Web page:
JEFFERSON CITY, Mo. — Missouri must open its Medicaid eligibility to the expansion population, a judge ruled Tuesday morning.
Cole County Judge Jon Beetem said the Department of Social Services (DSS) cannot deny individuals who qualify under the expansion from enrolling in the MO HealthNet program. Additionally, those people cannot be subject to any additional restrictions or burdens than those already placed on Medicaid recipients.
The expansion opens up Missouri’s Medicaid program to about 275,000 individuals in the state. It covers those making less than $18,000 per year and initially had an effective date of July 1.
“The latest Republican attempt to block and delay Medicaid expansion has failed,” Senate Minority Leader John Rizzo said on social media. “Let’s be clear: Health care for working families is a good thing.”
The state had asked for a two-month delay to ensure it had the adequate technology to handle the influx of recipients, but no such stay was included in Beetem’s two-page order. The Attorney General’s Office declined to comment.
Late last month, the Supreme Court of Missouri unanimously remanded a lower court’s decision, saying the constitutional amendment expanding Medicaid did not appropriate money or hamper the legislature’s discretion in appropriating funds.
“I’m gonna follow the law. I’ve always done that, and I’m going to continue to do that,” Gov. Mike Parson told reporters Tuesday morning. “We don’t have the funding to support it right now so we’ve got to figure out how we’re going to do that — whether we’re going to dilute the pool of money that we have now for the people that are on the program or how we’re going to move forward.”
Lawmakers in both chambers and on both sides of the aisle have speculated there’s enough money already appropriated for the Medicaid program until at least January when lawmakers will already be back in the Capitol and can pass a supplemental budget.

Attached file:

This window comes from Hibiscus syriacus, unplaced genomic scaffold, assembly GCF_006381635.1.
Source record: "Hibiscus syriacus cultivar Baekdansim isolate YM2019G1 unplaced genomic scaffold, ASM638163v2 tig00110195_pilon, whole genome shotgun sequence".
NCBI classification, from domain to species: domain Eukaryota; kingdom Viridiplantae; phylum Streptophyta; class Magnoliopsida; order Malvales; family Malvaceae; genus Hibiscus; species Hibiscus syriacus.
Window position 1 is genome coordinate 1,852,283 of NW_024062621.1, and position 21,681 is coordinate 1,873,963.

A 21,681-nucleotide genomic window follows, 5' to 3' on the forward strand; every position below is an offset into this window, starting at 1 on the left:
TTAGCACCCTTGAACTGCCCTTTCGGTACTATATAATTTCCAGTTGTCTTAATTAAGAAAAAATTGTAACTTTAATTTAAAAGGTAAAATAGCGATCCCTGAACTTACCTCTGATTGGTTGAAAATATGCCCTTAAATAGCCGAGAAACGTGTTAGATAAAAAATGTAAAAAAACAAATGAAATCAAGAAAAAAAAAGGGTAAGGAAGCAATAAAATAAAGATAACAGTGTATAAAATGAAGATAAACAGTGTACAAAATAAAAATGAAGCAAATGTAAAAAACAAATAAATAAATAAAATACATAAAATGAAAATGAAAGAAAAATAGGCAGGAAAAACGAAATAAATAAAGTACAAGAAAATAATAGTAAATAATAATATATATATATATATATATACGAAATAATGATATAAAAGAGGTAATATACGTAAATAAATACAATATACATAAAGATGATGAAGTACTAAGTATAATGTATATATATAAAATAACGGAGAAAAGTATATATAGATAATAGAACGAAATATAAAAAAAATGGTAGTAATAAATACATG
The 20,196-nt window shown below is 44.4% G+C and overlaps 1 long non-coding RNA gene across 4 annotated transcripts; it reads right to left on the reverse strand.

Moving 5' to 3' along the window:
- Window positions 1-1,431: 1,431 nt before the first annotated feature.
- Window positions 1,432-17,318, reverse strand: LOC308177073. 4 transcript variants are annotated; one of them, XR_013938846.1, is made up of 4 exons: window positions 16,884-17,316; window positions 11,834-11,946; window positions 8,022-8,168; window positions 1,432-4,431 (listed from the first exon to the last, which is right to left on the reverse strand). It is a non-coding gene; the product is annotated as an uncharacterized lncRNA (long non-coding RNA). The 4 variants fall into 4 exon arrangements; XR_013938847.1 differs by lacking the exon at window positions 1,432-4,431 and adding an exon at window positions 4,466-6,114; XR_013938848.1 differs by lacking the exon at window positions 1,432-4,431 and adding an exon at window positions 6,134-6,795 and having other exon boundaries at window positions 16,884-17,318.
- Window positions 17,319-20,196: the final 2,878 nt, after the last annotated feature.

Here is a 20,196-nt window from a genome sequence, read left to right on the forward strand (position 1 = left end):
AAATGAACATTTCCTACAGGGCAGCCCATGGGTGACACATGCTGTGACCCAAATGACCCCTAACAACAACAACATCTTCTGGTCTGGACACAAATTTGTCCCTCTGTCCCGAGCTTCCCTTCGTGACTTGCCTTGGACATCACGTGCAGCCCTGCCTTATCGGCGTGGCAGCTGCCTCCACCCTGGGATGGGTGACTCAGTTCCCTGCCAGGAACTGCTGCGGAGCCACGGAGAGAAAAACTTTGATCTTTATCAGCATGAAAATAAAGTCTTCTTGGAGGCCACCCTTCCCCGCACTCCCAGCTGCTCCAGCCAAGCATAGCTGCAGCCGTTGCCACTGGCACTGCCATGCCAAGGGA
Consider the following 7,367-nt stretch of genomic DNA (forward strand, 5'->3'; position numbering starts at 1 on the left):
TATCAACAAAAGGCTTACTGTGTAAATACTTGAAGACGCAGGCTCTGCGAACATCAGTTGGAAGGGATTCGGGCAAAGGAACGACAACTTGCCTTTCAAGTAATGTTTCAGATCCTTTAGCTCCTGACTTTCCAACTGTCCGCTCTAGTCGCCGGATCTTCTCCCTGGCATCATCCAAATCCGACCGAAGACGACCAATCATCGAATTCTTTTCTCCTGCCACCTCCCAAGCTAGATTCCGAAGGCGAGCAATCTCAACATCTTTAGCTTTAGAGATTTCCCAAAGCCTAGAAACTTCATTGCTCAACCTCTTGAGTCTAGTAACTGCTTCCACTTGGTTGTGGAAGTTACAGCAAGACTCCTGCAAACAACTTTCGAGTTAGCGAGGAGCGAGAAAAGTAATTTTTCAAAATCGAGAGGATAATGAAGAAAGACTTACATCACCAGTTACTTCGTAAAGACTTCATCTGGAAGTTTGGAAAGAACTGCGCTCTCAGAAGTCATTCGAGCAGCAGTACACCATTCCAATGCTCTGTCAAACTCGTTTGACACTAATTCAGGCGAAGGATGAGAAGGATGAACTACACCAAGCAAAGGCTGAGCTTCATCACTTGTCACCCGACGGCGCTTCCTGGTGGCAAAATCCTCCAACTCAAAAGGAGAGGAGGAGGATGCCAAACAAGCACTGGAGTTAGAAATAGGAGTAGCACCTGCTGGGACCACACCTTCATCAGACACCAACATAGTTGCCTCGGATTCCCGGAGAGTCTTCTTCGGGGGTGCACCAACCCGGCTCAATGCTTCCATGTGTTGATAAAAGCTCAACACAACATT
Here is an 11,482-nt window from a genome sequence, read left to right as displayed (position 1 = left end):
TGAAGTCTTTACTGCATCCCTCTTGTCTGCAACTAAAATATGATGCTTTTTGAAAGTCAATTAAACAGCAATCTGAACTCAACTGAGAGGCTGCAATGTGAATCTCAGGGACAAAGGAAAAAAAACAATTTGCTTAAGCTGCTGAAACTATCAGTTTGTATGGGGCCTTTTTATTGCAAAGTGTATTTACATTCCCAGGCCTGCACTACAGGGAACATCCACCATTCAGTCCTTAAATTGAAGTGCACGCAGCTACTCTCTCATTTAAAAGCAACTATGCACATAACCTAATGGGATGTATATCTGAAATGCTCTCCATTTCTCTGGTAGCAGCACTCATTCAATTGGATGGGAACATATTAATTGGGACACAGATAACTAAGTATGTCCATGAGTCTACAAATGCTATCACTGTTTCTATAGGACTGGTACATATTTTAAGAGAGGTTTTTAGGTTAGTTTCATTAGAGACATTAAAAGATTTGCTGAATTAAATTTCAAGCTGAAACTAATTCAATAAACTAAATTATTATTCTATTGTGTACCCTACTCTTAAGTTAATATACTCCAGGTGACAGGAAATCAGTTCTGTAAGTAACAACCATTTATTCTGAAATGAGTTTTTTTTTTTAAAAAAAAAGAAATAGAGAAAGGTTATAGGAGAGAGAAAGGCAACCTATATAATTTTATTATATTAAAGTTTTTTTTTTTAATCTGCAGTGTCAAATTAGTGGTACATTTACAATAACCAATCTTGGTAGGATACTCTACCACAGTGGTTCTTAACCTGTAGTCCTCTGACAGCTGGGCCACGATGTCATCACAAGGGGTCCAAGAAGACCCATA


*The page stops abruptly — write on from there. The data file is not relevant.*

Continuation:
Rep. Rasheen Aldridge sent a letter to the governor asking for a special session to ensure enough money is appropriated to fully fund Medicaid to include the expanded population, however.
“[T]he people of this state cannot afford to wait a second longer for the realization of expansion after having their decision deferred by a government that occasionally seemed hellbent on undermining their choice,” Aldridge said. “We still have work to do on that front, given the majority’s limited funding for Medicaid in our state with the passage of the FY 2022 budget.”
“We have already put expansion off for too long, even before the drama of the last year. Medicaid expansion would have helped our state during the COVID-19 pandemic, especially benefitting people of color and Missourians who live in high poverty communities by providing greater access to much needed medical care.”
Beetem had previously deemed the 2019 Amendment 2 unconstitutional due to its lack of a funding source. The lawsuit brought against DSS, Acting Director Jennifer Tidball, and the MO HealthNet Division, among others, was filed in May on behalf of three single mothers who would be covered under the expansion.
The order for Missouri to allow eligible Missourians to apply for Medicaid came on Missouri’s bicentennial.
Cameron Gerber contributed to this report.
This story has been updated.
Kaitlyn Schallhorn is the editor of The Missouri Times. She joined the newspaper in early 2019 after working as a reporter for Fox News in New York City.
Throughout her career, Kaitlyn has covered political campaigns across the U.S., including the 2016 presidential election, and humanitarian aid efforts in Africa and the Middle East.
She is a native of Missouri who studied journalism at Winthrop University in South Carolina. She is also an alumna of the National Journalism Center in Washington, D.C.
Contact Kaitlyn at email@example.com.